Release Date: Jul 13, 2009
Record label: Fallout
There's a tinge of bathetic irony to the Rumble Strips' second album. Despite a vibrant production job from Mark Ronson and commanding orchestral arrangements from Arcade Fire collaborator Owen Pallett, despite its lithe synthesis of in?uences from Ennio Morricone to ska to French chanson, it frequently ends up sounding like the Coral on a sunny-side-up day. The fault chie?y lies with singer Charlie Waller, whose rumbustious voice is a serviceable house plonk compared with the heady vintage of the chansonniers.
On early singles and subsequent debut album Girls And Weather, there was a Dexy’s Midnight Runners-shaped hole that The Rumble Strips would be popped into for ease of categorisation. Nice snug fit it was too. But then, how could you not think of Kevin Rowland's feverish new soul vision when there were Charlie Waller’s aching and elastic vocals sat atop a horn section that propelled and shook every track? Yet a deeper look would reveal, as it always tends to, that any similarities were really just skin deep.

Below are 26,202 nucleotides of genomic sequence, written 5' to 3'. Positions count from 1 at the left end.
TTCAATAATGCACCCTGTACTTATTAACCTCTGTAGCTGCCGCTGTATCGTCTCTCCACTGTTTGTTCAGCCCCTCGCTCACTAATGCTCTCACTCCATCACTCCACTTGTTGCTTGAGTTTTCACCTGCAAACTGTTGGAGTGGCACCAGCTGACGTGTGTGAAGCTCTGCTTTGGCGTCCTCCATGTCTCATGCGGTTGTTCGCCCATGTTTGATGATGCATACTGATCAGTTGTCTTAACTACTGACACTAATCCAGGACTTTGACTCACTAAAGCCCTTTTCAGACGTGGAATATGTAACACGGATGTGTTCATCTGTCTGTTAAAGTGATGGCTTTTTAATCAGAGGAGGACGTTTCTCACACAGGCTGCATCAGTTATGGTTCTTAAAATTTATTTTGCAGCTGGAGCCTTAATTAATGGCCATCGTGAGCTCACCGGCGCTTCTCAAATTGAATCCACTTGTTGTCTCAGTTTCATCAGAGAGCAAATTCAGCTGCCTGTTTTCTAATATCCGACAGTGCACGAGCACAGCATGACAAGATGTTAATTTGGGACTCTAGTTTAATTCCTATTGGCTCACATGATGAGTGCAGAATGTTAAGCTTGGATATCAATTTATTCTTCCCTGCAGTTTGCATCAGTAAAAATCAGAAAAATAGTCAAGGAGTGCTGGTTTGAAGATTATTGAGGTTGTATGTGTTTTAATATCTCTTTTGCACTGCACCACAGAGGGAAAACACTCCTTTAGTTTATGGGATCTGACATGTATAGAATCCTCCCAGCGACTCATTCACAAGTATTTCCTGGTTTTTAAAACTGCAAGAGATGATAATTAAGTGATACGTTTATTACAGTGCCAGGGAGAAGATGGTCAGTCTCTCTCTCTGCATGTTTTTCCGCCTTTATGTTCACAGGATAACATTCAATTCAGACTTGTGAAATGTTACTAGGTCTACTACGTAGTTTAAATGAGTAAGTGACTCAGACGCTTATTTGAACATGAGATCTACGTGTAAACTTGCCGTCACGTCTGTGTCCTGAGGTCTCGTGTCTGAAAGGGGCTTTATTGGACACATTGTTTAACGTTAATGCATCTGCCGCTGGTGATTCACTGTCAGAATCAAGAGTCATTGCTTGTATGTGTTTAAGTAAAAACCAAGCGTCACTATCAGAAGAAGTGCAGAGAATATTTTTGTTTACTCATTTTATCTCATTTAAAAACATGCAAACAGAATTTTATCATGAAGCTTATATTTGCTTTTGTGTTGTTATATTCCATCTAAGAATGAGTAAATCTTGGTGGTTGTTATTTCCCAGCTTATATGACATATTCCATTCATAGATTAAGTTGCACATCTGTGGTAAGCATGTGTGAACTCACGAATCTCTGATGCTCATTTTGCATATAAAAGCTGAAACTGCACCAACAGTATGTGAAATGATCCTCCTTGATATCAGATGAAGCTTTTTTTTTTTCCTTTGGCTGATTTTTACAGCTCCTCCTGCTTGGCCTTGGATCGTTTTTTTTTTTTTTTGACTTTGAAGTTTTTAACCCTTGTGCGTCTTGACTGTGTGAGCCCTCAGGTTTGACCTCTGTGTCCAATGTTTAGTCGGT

For their second album, Welcome to the Walk Alone, the Rumble Strips hired Mark Ronson to produce. While it may have been a good idea from a commercial sense due to Ronson's rep and track record, musically it did the Rumble Strips no favors, as he flattens the buoyant and rambunctious sound of their debut into something much slicker and reserved. He's not all to blame, since the songs singer Charlie Waller and the rest of the band wrote are more thoughtful and melancholic and less bursting at the seams with energy and life.